Admin
Thursday, 21 June 2012 07:41

Finally!

Guess what time of year it is everyone? I wait for strawberry season every year now for ... years. Although the fresh strawberries you can get in the supermarket are adequate, that's their downfall as well: mere adequacy. I want to taste fruit that is local, just-picked and still warm from the sun it grows under.

My kids look forward to them as well. For over 10 years, I hand-picked and sold these gems at my farm stand, with my children right alongside me. They earned extra money picking and selling, learning important lessons along the way. They learned the hard way when they wanted something special at the store, but they had eaten five out of the eight quarts they picked - they were going to have to settle for something else. And no, I didn't cave in! But I always made sure they had their fill of strawberries both in the field and at home. It worked. After the third or fourth day, they wanted nothing more to do with strawberries. I learned a lesson as well: Not only didn't they want to eat any more strawberries, they didn't want to help pick anymore either. Tough love bit me right in the strawberry patch.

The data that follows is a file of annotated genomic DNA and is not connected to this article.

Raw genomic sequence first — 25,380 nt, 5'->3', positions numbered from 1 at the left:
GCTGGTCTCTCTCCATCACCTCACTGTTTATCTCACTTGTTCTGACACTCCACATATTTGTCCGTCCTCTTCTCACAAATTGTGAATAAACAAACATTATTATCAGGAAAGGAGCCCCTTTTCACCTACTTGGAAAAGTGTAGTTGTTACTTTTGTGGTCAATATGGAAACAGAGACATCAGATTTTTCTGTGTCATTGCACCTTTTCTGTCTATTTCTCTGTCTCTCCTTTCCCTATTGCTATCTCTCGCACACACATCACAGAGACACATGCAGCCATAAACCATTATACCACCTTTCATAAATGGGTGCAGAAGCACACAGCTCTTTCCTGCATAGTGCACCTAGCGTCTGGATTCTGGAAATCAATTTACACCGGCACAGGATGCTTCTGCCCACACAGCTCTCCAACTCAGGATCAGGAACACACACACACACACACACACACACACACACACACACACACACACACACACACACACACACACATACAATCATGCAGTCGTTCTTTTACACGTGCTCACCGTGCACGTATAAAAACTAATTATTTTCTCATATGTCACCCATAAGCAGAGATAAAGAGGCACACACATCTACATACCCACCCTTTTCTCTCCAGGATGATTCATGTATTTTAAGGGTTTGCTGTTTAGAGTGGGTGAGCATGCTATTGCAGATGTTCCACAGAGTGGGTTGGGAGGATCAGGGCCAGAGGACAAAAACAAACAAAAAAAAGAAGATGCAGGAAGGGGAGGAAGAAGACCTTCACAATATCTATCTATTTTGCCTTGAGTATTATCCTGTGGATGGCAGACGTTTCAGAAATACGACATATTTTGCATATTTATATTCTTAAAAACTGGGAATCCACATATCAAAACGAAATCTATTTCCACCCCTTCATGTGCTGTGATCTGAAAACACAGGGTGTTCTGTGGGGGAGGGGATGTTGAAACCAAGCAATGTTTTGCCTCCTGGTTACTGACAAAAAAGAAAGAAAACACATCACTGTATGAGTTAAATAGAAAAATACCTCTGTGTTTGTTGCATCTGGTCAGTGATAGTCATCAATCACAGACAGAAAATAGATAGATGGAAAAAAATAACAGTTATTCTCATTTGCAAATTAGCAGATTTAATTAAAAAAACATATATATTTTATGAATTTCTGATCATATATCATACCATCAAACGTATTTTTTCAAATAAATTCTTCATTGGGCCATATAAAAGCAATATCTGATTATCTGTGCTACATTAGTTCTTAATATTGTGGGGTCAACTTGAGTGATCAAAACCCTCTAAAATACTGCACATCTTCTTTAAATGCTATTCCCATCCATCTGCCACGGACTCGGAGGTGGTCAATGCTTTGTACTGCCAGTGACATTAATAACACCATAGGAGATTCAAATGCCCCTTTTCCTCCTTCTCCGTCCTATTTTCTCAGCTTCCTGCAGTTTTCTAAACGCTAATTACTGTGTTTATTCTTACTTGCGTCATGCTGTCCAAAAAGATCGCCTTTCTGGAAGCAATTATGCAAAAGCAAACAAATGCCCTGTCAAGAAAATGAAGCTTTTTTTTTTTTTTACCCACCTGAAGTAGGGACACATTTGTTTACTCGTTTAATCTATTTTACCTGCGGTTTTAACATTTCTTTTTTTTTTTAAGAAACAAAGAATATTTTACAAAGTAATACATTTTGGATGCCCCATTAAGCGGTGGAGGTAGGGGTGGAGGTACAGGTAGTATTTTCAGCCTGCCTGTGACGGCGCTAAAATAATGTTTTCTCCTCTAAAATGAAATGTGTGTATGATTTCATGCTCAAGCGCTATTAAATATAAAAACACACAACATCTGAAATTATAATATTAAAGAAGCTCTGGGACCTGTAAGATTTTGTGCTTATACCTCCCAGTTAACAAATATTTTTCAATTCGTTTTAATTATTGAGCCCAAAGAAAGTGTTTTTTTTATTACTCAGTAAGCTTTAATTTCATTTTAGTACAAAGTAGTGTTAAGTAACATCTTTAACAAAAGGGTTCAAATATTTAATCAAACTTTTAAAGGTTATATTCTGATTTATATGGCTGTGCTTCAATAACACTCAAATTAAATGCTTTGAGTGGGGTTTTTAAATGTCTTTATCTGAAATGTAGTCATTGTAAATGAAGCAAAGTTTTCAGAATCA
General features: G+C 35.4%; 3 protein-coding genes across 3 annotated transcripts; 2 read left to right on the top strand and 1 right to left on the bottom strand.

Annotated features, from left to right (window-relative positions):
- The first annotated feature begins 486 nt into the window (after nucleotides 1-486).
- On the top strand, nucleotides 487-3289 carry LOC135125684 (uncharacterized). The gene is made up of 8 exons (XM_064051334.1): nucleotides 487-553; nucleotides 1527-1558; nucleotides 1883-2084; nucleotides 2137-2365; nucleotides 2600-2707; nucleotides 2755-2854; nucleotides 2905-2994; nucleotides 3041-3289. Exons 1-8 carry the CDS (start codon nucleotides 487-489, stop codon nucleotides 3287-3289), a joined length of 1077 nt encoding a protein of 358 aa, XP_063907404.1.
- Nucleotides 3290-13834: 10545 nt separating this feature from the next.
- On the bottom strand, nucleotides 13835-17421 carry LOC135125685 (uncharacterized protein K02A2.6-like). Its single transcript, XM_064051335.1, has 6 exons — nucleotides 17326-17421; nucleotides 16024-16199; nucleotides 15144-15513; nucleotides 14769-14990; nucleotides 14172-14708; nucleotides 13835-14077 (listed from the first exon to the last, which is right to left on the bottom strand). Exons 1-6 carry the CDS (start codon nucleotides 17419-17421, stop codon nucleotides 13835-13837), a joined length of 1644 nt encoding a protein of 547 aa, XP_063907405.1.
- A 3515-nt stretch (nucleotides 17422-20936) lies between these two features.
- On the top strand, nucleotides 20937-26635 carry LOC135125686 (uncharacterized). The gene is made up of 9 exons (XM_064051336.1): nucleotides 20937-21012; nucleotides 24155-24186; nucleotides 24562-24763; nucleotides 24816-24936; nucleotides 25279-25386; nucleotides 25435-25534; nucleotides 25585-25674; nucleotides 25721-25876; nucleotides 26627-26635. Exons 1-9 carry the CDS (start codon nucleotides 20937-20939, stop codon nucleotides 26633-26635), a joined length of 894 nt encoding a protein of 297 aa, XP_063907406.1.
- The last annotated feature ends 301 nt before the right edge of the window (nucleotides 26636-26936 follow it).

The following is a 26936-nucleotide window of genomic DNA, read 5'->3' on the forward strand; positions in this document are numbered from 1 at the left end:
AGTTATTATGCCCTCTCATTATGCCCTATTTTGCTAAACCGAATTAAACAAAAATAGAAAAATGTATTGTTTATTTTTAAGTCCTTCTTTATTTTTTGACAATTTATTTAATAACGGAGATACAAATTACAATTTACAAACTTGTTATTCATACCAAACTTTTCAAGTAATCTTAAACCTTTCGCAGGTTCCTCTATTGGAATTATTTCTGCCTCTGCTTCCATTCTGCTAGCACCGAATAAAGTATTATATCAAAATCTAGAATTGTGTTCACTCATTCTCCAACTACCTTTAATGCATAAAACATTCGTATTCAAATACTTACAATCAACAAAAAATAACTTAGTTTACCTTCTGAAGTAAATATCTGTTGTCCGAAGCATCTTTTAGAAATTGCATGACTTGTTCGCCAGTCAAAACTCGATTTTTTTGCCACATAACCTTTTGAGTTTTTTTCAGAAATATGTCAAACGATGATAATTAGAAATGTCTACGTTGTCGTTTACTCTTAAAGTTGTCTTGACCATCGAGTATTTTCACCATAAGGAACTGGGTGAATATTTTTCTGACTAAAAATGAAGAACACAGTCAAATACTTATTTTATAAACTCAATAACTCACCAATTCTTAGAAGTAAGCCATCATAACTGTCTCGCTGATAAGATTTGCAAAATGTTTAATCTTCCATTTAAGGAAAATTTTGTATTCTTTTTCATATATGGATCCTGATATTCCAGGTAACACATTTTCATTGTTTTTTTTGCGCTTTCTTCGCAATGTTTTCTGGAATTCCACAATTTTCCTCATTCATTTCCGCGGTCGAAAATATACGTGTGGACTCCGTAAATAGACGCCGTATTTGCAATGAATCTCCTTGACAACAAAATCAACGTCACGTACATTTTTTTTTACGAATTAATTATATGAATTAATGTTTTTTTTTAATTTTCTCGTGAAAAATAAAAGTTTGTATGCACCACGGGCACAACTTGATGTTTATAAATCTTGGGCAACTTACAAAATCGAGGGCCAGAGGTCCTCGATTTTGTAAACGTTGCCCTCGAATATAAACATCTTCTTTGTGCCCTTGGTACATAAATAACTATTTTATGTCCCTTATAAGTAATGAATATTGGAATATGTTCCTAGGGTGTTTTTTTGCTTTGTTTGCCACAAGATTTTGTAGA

Published in The Cooking Edge
Thursday, 24 May 2012 00:45

Graduation party on a budget

My oldest is graduating high school this year. Along with the realization that my kid who just yesterday was a little baby is now grown up and I've grown older along with him comes the fact that there has to be a celebration.

And yes, between him and his friends there will be party after party. And with the economy still in a slump, you'd think that people would be scaling back on their graduation parties. However, according to GraduationParty.com Americans will spend an average of $983 on cap-and-gown parties this year.

Here are some tips on having a great grad party without breaking the bank.

Published in The Frugal Edge
Wednesday, 09 May 2012 14:12

The second Yankee Chef